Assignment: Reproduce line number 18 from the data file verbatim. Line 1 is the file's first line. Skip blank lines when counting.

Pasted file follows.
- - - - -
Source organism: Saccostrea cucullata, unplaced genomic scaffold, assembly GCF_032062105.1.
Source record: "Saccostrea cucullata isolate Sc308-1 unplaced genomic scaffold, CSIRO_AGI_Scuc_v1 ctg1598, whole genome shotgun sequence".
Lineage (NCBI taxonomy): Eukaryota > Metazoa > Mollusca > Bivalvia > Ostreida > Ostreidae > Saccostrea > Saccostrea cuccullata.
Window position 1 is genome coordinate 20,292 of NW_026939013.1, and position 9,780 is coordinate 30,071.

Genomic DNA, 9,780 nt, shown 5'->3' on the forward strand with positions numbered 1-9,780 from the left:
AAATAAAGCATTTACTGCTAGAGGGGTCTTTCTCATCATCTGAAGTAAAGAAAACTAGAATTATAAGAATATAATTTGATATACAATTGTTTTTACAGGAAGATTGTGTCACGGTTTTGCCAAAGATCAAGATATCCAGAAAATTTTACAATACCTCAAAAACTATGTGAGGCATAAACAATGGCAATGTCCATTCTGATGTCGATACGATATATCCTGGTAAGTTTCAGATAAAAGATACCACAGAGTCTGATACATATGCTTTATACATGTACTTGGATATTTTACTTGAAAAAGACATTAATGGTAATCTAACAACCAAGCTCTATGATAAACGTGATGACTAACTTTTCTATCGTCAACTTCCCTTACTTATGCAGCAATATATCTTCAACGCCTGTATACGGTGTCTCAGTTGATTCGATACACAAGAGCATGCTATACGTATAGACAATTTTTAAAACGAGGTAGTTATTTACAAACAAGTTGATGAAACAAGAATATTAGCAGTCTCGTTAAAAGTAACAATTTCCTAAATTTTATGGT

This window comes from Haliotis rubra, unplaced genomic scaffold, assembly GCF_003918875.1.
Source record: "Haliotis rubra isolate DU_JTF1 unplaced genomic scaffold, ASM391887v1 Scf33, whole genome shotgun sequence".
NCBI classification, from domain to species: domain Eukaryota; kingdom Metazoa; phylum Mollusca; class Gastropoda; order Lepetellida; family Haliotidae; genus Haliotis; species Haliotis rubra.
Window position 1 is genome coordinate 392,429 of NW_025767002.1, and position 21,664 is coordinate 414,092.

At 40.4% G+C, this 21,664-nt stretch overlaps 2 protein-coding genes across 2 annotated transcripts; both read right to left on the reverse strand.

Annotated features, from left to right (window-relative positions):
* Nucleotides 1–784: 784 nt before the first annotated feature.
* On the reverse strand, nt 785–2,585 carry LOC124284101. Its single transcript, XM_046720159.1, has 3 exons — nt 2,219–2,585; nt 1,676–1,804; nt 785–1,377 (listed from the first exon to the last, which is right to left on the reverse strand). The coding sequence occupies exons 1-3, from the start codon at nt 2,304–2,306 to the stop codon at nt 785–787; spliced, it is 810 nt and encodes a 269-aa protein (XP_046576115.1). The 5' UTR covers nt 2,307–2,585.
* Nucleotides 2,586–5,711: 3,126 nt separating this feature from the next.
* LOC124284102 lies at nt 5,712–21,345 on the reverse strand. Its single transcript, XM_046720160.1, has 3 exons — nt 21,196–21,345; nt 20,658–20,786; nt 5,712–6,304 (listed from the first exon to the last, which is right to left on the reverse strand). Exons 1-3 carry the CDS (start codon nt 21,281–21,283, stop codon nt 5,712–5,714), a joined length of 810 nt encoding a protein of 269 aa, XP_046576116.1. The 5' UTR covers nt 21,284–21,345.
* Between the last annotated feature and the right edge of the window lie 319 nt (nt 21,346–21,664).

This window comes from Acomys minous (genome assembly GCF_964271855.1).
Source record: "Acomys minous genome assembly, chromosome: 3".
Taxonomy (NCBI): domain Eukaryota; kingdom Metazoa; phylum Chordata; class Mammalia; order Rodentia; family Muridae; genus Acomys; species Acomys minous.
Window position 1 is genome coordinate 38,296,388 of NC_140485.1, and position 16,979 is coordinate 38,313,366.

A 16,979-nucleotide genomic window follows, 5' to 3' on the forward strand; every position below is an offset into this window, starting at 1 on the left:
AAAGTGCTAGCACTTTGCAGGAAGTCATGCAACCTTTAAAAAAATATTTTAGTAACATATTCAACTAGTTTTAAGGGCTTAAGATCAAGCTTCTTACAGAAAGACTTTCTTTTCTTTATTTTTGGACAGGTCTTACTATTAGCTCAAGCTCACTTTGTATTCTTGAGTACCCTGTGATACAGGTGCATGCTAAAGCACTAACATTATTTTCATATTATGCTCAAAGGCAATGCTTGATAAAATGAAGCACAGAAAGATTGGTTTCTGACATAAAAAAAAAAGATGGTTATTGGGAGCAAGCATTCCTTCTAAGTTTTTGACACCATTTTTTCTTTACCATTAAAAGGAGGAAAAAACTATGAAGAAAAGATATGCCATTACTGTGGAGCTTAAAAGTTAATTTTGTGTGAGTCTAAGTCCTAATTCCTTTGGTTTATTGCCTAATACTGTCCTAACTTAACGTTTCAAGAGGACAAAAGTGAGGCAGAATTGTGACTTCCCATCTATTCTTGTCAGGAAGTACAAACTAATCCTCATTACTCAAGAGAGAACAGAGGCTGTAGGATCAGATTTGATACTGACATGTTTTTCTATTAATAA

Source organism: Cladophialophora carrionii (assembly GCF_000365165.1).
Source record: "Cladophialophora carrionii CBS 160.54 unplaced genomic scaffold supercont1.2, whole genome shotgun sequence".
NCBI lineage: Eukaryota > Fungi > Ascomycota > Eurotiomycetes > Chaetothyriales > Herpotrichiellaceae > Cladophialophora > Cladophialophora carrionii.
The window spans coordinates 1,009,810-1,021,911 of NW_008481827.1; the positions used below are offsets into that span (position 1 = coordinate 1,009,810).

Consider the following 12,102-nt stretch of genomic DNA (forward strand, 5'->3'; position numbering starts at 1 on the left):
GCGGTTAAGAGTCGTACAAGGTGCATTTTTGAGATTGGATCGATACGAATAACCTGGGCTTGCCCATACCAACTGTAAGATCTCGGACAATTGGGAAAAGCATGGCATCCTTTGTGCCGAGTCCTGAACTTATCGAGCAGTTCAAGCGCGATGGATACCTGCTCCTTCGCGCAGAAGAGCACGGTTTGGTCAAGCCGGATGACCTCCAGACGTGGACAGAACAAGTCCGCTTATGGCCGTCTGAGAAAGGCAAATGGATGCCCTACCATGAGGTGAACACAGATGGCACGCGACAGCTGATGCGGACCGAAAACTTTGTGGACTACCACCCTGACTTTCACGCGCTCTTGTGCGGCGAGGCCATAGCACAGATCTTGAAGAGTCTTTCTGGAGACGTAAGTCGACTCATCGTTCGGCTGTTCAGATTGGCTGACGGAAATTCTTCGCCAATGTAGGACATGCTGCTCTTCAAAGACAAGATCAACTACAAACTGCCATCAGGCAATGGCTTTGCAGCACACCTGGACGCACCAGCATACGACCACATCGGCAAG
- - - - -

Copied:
This window comes from Acomys minous (genome assembly GCF_964271855.1).